A Great Rant
One great snippet:
Private equity managers' (and hedge fund managers') "carried interests" should be taxed at ordinary tax rates, not at the capital gains rate. Such earnings are nothing other than compensation, not earnings on risk capital.5 The arguments that private equity firms have tried to promote on Capitol Hill that such a taxation regime would reduce risk-taking are completely unsupportable from a factual standpoint. Henry Kravis and Stephen Schwarzman are not going to stop doing deals because they have to pay taxes at the same rate as their chauffeurs. These arguments are also the most cynical kind of politicking that insults the intelligence of every American. If politicians want to be held in even lower regard than they already are, supporting these arguments is a good way to go.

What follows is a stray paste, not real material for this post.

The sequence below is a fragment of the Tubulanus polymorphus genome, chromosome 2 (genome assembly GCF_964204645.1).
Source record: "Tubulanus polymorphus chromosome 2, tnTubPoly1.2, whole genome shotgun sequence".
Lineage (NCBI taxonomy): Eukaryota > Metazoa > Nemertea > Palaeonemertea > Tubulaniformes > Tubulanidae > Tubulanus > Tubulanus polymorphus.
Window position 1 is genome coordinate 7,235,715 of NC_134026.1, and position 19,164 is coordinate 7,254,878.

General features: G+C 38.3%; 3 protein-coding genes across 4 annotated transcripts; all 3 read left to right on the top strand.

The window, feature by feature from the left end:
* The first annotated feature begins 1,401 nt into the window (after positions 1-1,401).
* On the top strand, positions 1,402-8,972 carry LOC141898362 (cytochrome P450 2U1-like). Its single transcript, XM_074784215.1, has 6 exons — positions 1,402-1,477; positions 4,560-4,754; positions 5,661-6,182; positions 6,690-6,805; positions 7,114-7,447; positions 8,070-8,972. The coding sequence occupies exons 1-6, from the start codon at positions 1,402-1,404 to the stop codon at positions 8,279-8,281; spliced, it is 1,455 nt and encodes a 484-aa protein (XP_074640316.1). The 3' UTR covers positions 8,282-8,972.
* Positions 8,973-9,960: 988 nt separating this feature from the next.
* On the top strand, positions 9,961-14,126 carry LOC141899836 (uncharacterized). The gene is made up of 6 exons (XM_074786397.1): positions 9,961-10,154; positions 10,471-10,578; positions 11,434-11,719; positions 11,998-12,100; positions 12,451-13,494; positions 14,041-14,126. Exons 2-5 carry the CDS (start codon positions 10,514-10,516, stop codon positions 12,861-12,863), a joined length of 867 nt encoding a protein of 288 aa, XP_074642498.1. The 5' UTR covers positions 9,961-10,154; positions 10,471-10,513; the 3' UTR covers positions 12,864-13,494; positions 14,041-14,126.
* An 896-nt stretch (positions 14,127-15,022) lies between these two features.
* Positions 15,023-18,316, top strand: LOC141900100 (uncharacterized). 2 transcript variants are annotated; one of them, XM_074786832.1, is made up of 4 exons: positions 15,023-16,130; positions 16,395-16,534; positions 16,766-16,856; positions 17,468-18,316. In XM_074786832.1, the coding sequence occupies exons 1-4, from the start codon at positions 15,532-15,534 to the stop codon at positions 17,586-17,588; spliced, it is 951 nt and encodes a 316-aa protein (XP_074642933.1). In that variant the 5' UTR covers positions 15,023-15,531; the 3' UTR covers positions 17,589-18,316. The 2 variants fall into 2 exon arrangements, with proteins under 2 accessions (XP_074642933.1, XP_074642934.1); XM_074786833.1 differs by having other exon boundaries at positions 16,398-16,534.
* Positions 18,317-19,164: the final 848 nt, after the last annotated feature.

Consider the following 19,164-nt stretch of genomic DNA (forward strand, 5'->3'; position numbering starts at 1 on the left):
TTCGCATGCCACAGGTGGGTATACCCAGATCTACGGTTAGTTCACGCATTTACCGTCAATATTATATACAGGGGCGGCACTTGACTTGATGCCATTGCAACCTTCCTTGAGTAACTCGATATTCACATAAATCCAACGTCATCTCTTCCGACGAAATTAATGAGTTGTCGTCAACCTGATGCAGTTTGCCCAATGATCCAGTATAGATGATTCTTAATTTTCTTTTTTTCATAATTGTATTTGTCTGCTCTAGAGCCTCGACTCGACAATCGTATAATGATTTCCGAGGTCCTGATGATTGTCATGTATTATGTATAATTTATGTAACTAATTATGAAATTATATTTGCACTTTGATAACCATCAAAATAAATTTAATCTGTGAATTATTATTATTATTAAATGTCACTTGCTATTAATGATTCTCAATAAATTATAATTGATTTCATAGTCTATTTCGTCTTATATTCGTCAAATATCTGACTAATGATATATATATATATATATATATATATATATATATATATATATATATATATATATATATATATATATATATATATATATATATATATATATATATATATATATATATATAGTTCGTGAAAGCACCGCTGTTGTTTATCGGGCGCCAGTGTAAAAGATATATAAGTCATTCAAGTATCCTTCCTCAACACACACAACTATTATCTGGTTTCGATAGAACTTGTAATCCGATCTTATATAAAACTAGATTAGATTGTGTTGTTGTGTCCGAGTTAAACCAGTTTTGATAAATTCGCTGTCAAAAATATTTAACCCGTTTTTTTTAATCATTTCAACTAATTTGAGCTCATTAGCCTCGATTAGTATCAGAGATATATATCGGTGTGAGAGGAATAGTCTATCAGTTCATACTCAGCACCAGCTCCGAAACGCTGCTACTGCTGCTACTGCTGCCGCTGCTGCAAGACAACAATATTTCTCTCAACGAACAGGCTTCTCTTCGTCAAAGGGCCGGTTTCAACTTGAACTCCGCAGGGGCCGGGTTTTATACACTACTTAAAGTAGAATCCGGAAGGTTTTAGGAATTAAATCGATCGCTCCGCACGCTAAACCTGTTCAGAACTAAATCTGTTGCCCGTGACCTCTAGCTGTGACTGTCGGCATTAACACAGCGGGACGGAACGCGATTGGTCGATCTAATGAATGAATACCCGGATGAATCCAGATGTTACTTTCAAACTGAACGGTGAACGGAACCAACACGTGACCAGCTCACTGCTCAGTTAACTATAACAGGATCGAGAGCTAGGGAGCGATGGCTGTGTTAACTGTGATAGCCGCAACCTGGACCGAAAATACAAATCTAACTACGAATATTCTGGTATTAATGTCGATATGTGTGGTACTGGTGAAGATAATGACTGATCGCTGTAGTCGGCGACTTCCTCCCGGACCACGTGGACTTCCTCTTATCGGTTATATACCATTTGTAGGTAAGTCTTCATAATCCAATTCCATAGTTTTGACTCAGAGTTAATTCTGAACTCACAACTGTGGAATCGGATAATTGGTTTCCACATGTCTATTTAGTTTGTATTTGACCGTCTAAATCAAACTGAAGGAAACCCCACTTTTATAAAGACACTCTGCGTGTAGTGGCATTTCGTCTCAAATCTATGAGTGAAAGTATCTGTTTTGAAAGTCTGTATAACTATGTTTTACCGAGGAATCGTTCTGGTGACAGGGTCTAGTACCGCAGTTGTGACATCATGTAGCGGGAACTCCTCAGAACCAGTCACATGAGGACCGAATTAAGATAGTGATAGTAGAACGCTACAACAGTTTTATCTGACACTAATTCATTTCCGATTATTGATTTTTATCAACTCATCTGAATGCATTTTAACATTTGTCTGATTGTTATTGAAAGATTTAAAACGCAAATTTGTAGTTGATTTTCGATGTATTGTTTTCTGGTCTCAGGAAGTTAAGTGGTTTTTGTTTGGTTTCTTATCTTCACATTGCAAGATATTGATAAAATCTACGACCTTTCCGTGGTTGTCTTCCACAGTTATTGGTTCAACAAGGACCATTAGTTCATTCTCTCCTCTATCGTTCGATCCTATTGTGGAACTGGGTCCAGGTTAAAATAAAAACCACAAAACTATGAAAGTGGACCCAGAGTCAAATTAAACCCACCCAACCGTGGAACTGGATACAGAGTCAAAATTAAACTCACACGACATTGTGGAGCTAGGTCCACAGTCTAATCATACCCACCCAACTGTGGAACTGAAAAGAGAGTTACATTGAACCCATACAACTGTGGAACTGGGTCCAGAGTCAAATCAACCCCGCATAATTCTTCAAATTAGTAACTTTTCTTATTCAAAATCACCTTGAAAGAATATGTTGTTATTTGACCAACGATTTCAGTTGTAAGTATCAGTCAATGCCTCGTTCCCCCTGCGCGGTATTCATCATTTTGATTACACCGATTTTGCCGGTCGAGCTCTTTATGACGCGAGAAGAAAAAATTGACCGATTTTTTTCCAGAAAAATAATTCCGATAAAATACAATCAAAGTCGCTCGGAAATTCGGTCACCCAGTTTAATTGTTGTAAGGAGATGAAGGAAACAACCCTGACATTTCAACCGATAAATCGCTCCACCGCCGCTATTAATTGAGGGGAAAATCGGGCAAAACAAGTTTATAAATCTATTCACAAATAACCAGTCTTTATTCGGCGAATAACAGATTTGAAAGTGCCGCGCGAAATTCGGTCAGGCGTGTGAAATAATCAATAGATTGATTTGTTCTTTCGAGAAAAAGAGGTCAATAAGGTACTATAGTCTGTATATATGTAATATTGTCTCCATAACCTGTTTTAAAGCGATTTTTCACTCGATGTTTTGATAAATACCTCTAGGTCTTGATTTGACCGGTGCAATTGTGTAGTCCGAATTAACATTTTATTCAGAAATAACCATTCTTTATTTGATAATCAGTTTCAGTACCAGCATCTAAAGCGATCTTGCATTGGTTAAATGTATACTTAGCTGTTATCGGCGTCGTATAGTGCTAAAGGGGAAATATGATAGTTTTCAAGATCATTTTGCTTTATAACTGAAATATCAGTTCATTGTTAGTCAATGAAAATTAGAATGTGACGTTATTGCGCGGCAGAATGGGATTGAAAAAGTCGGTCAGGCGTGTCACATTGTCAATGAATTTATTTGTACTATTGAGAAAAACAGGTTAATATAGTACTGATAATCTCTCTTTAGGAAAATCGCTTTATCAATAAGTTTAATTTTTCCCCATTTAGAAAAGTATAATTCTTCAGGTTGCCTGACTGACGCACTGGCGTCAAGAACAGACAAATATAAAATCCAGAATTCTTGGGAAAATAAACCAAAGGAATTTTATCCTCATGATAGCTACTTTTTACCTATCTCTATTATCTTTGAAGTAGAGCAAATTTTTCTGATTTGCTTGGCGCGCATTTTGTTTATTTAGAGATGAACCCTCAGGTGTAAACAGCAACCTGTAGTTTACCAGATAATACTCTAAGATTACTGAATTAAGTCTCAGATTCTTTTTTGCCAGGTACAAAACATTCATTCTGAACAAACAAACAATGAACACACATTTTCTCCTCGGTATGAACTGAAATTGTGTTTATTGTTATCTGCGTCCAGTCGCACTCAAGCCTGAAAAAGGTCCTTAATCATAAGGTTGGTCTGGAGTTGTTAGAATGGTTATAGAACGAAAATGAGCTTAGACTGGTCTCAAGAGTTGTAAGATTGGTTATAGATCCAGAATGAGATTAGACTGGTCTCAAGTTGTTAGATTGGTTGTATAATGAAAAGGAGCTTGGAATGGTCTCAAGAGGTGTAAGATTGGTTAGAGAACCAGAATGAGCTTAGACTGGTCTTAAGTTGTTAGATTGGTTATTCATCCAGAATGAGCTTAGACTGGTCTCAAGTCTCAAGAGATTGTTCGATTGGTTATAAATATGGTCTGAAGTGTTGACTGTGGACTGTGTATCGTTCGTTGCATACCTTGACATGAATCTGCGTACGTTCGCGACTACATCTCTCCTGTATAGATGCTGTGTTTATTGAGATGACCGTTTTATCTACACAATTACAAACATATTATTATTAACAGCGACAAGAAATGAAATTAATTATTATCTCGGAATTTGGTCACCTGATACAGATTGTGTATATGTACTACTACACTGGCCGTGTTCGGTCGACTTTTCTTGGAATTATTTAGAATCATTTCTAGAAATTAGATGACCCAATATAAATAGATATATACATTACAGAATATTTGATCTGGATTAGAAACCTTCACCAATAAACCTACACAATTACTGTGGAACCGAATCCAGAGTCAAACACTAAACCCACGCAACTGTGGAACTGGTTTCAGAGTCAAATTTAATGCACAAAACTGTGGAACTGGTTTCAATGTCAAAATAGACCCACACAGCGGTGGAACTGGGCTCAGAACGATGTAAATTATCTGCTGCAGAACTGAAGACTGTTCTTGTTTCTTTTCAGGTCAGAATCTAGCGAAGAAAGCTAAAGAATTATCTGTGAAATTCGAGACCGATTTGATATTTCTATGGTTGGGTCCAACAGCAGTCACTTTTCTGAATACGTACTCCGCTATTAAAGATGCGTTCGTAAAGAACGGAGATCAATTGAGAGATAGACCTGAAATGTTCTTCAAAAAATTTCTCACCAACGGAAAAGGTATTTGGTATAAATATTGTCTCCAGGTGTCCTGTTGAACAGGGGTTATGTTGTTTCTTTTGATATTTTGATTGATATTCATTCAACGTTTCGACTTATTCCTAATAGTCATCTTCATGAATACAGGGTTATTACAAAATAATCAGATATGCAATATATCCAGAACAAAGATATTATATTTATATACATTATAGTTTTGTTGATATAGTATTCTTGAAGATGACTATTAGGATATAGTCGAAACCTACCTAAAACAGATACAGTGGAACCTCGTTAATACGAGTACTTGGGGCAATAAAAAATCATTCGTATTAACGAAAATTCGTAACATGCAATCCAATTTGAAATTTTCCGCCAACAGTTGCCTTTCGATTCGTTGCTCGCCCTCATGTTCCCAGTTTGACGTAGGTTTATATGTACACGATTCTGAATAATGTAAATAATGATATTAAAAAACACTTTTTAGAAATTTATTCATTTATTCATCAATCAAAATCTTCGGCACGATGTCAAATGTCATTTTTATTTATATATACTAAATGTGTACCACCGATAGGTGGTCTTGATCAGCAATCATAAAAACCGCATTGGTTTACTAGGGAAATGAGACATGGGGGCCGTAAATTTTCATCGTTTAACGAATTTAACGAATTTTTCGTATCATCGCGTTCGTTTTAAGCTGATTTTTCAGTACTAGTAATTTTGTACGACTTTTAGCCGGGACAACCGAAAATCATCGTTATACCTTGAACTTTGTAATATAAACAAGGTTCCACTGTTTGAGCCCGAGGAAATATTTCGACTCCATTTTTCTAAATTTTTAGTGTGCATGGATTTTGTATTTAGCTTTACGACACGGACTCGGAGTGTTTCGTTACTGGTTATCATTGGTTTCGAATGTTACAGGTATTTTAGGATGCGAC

Finally, private equity firms should not be permitted to go public. The discipline of the markets - i.e. 50 percent or more declines in the price of private equity firms' stocks such as The Blackstone Group (BX) and Fortress Investment Group (FIG) - is inadequate to police the abuses of such transactions. These firms are hopelessly and terminally conflicted between their fiduciary obligations to their limited partners and their fiduciary obligations to their shareholders. The fact that investors are willing to ignore the mind-boggling hypocrisy of IPOs of businesses that are built on the premise that public ownership is economically inefficient is a tribute to the insatiable greed that has consumed investors. That greed has not only corrupted investors' moral sentiments, as Adam Smith wrote more than two centuries ago, it has crippled their common sense.